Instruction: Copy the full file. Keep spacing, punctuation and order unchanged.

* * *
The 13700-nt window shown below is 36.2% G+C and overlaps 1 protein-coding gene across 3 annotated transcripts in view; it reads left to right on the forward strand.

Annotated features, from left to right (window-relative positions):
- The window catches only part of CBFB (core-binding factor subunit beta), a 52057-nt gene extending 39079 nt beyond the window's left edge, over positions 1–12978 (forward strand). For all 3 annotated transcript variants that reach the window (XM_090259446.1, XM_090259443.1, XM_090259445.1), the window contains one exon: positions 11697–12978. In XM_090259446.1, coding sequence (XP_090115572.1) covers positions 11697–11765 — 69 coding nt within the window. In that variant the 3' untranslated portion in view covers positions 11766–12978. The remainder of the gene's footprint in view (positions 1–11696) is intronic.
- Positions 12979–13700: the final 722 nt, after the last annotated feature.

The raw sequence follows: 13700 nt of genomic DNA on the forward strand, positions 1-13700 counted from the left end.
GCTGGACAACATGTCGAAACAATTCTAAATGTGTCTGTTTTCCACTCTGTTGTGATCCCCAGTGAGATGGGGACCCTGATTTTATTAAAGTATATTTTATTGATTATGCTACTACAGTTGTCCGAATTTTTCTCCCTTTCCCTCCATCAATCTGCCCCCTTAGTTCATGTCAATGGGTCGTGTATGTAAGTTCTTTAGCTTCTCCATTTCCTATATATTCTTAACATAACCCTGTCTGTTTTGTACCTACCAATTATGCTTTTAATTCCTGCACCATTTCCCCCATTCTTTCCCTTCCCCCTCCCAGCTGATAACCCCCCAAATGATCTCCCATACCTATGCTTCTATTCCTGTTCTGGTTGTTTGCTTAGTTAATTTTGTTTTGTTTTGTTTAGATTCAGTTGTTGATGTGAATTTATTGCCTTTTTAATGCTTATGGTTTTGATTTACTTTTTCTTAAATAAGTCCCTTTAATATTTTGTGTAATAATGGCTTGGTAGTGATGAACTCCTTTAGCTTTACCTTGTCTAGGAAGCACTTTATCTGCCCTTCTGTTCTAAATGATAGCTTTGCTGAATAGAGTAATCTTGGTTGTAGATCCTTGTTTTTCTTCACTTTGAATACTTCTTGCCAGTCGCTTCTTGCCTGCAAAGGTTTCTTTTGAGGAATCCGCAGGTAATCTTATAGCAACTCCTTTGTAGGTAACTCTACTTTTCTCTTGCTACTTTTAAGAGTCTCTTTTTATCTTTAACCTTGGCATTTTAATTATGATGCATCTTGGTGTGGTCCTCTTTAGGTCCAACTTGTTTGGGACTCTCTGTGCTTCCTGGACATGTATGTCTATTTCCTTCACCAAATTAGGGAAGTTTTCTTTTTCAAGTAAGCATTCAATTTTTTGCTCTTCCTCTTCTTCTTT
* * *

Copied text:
The 13700-nt window shown below is 36.2% G+C and overlaps 1 protein-coding gene across 3 annotated transcripts in view; it reads left to right on the forward strand.

Annotated features, from left to right (window-relative positions):
- The window catches only part of CBFB (core-binding factor subunit beta), a 52057-nt gene extending 39079 nt beyond the window's left edge, over positions 1–12978 (forward strand). For all 3 annotated transcript variants that reach the window (XM_090259446.1, XM_090259443.1, XM_090259445.1), the window contains one exon: positions 11697–12978. In XM_090259446.1, coding sequence (XP_090115572.1) covers positions 11697–11765 — 69 coding nt within the window. In that variant the 3' untranslated portion in view covers positions 11766–12978. The remainder of the gene's footprint in view (positions 1–11696) is intronic.
- Positions 12979–13700: the final 722 nt, after the last annotated feature.

The raw sequence follows: 13700 nt of genomic DNA on the forward strand, positions 1-13700 counted from the left end.
GCTGGACAACATGTCGAAACAATTCTAAATGTGTCTGTTTTCCACTCTGTTGTGATCCCCAGTGAGATGGGGACCCTGATTTTATTAAAGTATATTTTATTGATTATGCTACTACAGTTGTCCGAATTTTTCTCCCTTTCCCTCCATCAATCTGCCCCCTTAGTTCATGTCAATGGGTCGTGTATGTAAGTTCTTTAGCTTCTCCATTTCCTATATATTCTTAACATAACCCTGTCTGTTTTGTACCTACCAATTATGCTTTTAATTCCTGCACCATTTCCCCCATTCTTTCCCTTCCCCCTCCCAGCTGATAACCCCCCAAATGATCTCCCATACCTATGCTTCTATTCCTGTTCTGGTTGTTTGCTTAGTTAATTTTGTTTTGTTTTGTTTAGATTCAGTTGTTGATGTGAATTTATTGCCTTTTTAATGCTTATGGTTTTGATTTACTTTTTCTTAAATAAGTCCCTTTAATATTTTGTGTAATAATGGCTTGGTAGTGATGAACTCCTTTAGCTTTACCTTGTCTAGGAAGCACTTTATCTGCCCTTCTGTTCTAAATGATAGCTTTGCTGAATAGAGTAATCTTGGTTGTAGATCCTTGTTTTTCTTCACTTTGAATACTTCTTGCCAGTCGCTTCTTGCCTGCAAAGGTTTCTTTTGAGGAATCCGCAGGTAATCTTATAGCAACTCCTTTGTAGGTAACTCTACTTTTCTCTTGCTACTTTTAAGAGTCTCTTTTTATCTTTAACCTTGGCATTTTAATTATGATGCATCTTGGTGTGGTCCTCTTTAGGTCCAACTTGTTTGGGACTCTCTGTGCTTCCTGGACATGTATGTCTATTTCCTTCACCAAATTAGGGAAGTTTTCTTTTTCAAGTAAGCATTCAATTTTTTGCTCTTCCTCTTCTTCTTT